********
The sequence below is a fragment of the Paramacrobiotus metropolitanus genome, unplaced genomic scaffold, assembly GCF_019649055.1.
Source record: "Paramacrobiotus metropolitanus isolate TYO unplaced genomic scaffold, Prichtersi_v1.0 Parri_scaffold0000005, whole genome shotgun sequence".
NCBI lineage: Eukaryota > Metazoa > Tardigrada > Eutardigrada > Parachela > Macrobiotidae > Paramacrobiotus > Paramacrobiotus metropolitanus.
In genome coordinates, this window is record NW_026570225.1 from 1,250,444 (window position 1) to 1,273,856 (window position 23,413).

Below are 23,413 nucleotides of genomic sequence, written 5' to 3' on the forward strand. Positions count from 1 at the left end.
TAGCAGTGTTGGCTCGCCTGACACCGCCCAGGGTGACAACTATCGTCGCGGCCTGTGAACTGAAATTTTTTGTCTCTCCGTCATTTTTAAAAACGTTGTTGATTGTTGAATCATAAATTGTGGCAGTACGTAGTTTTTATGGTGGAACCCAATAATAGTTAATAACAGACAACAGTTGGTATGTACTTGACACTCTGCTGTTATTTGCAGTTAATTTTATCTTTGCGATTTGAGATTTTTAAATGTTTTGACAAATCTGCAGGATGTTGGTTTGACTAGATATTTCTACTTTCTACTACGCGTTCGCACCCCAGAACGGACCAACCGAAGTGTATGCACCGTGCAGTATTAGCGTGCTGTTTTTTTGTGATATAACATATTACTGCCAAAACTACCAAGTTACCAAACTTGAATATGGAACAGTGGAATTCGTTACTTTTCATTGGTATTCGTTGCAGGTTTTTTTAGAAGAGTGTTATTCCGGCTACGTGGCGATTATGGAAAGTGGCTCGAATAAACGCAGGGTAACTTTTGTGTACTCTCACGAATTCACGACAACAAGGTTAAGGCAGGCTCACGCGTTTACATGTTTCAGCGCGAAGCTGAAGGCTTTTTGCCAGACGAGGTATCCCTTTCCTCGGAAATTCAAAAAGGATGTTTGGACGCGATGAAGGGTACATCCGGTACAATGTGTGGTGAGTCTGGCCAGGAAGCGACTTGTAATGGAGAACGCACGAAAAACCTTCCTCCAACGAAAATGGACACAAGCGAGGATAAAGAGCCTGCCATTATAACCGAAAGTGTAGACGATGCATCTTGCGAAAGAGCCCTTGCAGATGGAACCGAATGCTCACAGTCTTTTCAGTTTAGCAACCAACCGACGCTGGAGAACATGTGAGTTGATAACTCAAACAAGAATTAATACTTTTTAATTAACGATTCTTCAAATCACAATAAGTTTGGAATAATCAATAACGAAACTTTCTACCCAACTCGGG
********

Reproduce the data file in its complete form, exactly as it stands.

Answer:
The sequence below is a fragment of the Paramacrobiotus metropolitanus genome, unplaced genomic scaffold, assembly GCF_019649055.1.
Source record: "Paramacrobiotus metropolitanus isolate TYO unplaced genomic scaffold, Prichtersi_v1.0 Parri_scaffold0000005, whole genome shotgun sequence".
NCBI lineage: Eukaryota > Metazoa > Tardigrada > Eutardigrada > Parachela > Macrobiotidae > Paramacrobiotus > Paramacrobiotus metropolitanus.
In genome coordinates, this window is record NW_026570225.1 from 1,250,444 (window position 1) to 1,273,856 (window position 23,413).

Below are 23,413 nucleotides of genomic sequence, written 5' to 3' on the forward strand. Positions count from 1 at the left end.
TAGCAGTGTTGGCTCGCCTGACACCGCCCAGGGTGACAACTATCGTCGCGGCCTGTGAACTGAAATTTTTTGTCTCTCCGTCATTTTTAAAAACGTTGTTGATTGTTGAATCATAAATTGTGGCAGTACGTAGTTTTTATGGTGGAACCCAATAATAGTTAATAACAGACAACAGTTGGTATGTACTTGACACTCTGCTGTTATTTGCAGTTAATTTTATCTTTGCGATTTGAGATTTTTAAATGTTTTGACAAATCTGCAGGATGTTGGTTTGACTAGATATTTCTACTTTCTACTACGCGTTCGCACCCCAGAACGGACCAACCGAAGTGTATGCACCGTGCAGTATTAGCGTGCTGTTTTTTTGTGATATAACATATTACTGCCAAAACTACCAAGTTACCAAACTTGAATATGGAACAGTGGAATTCGTTACTTTTCATTGGTATTCGTTGCAGGTTTTTTTAGAAGAGTGTTATTCCGGCTACGTGGCGATTATGGAAAGTGGCTCGAATAAACGCAGGGTAACTTTTGTGTACTCTCACGAATTCACGACAACAAGGTTAAGGCAGGCTCACGCGTTTACATGTTTCAGCGCGAAGCTGAAGGCTTTTTGCCAGACGAGGTATCCCTTTCCTCGGAAATTCAAAAAGGATGTTTGGACGCGATGAAGGGTACATCCGGTACAATGTGTGGTGAGTCTGGCCAGGAAGCGACTTGTAATGGAGAACGCACGAAAAACCTTCCTCCAACGAAAATGGACACAAGCGAGGATAAAGAGCCTGCCATTATAACCGAAAGTGTAGACGATGCATCTTGCGAAAGAGCCCTTGCAGATGGAACCGAATGCTCACAGTCTTTTCAGTTTAGCAACCAACCGACGCTGGAGAACATGTGAGTTGATAACTCAAACAAGAATTAATACTTTTTAATTAACGATTCTTCAAATCACAATAAGTTTGGAATAATCAATAACGAAACTTTCTACCCAACTCGGG